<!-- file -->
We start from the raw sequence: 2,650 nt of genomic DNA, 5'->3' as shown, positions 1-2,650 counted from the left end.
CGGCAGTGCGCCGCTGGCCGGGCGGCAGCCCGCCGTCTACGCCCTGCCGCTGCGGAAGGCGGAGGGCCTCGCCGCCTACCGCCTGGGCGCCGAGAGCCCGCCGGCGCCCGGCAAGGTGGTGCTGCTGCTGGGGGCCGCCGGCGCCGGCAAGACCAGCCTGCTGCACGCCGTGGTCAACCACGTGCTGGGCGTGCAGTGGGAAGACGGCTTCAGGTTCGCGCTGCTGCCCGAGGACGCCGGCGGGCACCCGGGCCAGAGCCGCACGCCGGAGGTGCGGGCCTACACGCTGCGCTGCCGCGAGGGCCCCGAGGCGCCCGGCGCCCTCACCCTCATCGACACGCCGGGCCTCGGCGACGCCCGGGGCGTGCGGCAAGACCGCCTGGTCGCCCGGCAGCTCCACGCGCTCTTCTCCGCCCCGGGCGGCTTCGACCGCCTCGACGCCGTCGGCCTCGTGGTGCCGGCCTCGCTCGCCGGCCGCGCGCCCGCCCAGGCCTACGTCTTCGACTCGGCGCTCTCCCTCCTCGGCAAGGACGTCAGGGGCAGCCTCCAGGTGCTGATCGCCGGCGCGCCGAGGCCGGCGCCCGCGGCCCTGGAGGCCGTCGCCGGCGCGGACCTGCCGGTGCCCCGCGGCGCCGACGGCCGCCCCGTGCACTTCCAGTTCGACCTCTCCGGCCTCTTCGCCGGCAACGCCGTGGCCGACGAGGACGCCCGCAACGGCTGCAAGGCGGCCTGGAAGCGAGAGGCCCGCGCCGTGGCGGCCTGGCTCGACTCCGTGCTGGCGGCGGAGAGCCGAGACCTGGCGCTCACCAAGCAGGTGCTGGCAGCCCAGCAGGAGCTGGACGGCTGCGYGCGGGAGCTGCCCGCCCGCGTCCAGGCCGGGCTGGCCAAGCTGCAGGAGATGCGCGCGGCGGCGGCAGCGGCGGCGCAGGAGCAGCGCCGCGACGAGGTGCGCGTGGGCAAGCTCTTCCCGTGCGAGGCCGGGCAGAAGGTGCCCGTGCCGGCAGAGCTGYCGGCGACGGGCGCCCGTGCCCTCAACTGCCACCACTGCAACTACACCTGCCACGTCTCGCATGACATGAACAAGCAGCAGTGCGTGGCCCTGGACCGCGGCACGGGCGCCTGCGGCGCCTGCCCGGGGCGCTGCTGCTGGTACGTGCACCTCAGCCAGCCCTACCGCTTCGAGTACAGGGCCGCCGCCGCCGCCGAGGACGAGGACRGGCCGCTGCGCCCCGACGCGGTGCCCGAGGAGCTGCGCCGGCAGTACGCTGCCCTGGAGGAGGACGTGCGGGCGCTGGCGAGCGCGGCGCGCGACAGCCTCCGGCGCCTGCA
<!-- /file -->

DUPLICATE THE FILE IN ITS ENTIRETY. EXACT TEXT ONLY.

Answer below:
We start from the raw sequence: 2,650 nt of genomic DNA, 5'->3' as shown, positions 1-2,650 counted from the left end.
CGGCAGTGCGCCGCTGGCCGGGCGGCAGCCCGCCGTCTACGCCCTGCCGCTGCGGAAGGCGGAGGGCCTCGCCGCCTACCGCCTGGGCGCCGAGAGCCCGCCGGCGCCCGGCAAGGTGGTGCTGCTGCTGGGGGCCGCCGGCGCCGGCAAGACCAGCCTGCTGCACGCCGTGGTCAACCACGTGCTGGGCGTGCAGTGGGAAGACGGCTTCAGGTTCGCGCTGCTGCCCGAGGACGCCGGCGGGCACCCGGGCCAGAGCCGCACGCCGGAGGTGCGGGCCTACACGCTGCGCTGCCGCGAGGGCCCCGAGGCGCCCGGCGCCCTCACCCTCATCGACACGCCGGGCCTCGGCGACGCCCGGGGCGTGCGGCAAGACCGCCTGGTCGCCCGGCAGCTCCACGCGCTCTTCTCCGCCCCGGGCGGCTTCGACCGCCTCGACGCCGTCGGCCTCGTGGTGCCGGCCTCGCTCGCCGGCCGCGCGCCCGCCCAGGCCTACGTCTTCGACTCGGCGCTCTCCCTCCTCGGCAAGGACGTCAGGGGCAGCCTCCAGGTGCTGATCGCCGGCGCGCCGAGGCCGGCGCCCGCGGCCCTGGAGGCCGTCGCCGGCGCGGACCTGCCGGTGCCCCGCGGCGCCGACGGCCGCCCCGTGCACTTCCAGTTCGACCTCTCCGGCCTCTTCGCCGGCAACGCCGTGGCCGACGAGGACGCCCGCAACGGCTGCAAGGCGGCCTGGAAGCGAGAGGCCCGCGCCGTGGCGGCCTGGCTCGACTCCGTGCTGGCGGCGGAGAGCCGAGACCTGGCGCTCACCAAGCAGGTGCTGGCAGCCCAGCAGGAGCTGGACGGCTGCGYGCGGGAGCTGCCCGCCCGCGTCCAGGCCGGGCTGGCCAAGCTGCAGGAGATGCGCGCGGCGGCGGCAGCGGCGGCGCAGGAGCAGCGCCGCGACGAGGTGCGCGTGGGCAAGCTCTTCCCGTGCGAGGCCGGGCAGAAGGTGCCCGTGCCGGCAGAGCTGYCGGCGACGGGCGCCCGTGCCCTCAACTGCCACCACTGCAACTACACCTGCCACGTCTCGCATGACATGAACAAGCAGCAGTGCGTGGCCCTGGACCGCGGCACGGGCGCCTGCGGCGCCTGCCCGGGGCGCTGCTGCTGGTACGTGCACCTCAGCCAGCCCTACCGCTTCGAGTACAGGGCCGCCGCCGCCGCCGAGGACGAGGACRGGCCGCTGCGCCCCGACGCGGTGCCCGAGGAGCTGCGCCGGCAGTACGCTGCCCTGGAGGAGGACGTGCGGGCGCTGGCGAGCGCGGCGCGCGACAGCCTCCGGCGCCTGCA